Olaudah depicts himself after being kidnapped. Equiano was living in a village in Benin. This is what he wrote about the day when he and his sister were kidnapped, “Once I and my sister were left at home. Two guys and a woman came to us and seized us both… they ran off with us into the wood…we were then unbound; but were not capable to take any food… The first object I saw on the coast was the sea, and a slave ship… These filled me with amazement, which was soon transformed to terror, when I was carried on board” (Equiano, 1789). Not long after children were kidnapped, Olaudah was separated from sister and forced to undergo the life as a slave. Olaudah Equiano was given a name Gustavus Vassa. Individuality was not an alternative during the slavery. Slaves lived with the names given by their owners. However, this is far from the worst that slaves had to endure according to Equiano. I was astonished about Equiano because he endured all the tragedies that happened to him. Then, he even managed to write and publish a book containing his experience. Equiano wrote about the unfairness of slaves’ life, «Let the haughty European remember that his ancestors were uncivilized and barbarous like the Africans. Did nature make them inferior to their sons? And should they too have been born slaves? Each rational mind answers, no” (Equiano, 1789).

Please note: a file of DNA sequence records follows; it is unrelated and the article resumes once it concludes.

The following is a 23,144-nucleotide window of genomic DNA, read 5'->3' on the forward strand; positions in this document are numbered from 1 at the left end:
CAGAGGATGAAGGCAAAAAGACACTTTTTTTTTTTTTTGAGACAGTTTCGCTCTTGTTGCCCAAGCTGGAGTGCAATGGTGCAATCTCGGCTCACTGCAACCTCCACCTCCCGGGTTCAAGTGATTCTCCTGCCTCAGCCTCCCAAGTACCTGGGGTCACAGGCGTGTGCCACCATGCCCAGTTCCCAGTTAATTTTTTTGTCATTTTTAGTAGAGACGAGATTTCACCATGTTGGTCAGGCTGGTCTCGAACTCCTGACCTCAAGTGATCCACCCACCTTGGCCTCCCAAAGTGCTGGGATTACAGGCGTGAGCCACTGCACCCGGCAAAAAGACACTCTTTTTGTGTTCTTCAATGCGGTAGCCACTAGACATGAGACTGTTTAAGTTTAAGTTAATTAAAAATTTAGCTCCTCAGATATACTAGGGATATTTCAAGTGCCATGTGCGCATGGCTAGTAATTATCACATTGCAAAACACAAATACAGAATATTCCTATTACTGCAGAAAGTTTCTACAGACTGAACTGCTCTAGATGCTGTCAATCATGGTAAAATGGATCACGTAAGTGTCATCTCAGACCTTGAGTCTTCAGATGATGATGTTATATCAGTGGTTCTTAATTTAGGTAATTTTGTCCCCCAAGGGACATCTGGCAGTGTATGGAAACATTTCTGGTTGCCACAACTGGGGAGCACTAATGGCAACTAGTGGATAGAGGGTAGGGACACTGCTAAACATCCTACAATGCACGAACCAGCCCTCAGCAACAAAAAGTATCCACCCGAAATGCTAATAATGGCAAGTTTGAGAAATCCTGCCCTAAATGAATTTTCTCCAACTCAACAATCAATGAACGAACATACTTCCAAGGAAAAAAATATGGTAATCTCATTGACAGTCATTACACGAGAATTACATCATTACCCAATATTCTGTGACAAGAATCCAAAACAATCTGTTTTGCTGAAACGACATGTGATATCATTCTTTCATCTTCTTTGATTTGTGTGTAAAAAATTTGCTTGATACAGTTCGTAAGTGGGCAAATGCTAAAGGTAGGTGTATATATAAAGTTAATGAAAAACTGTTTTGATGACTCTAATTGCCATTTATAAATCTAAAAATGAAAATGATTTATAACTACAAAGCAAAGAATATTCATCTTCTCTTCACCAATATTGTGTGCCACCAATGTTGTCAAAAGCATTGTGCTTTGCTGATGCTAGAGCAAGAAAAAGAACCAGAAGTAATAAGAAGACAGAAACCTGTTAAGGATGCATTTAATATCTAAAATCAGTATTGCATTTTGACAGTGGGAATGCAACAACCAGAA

Bartolomé de Las Casas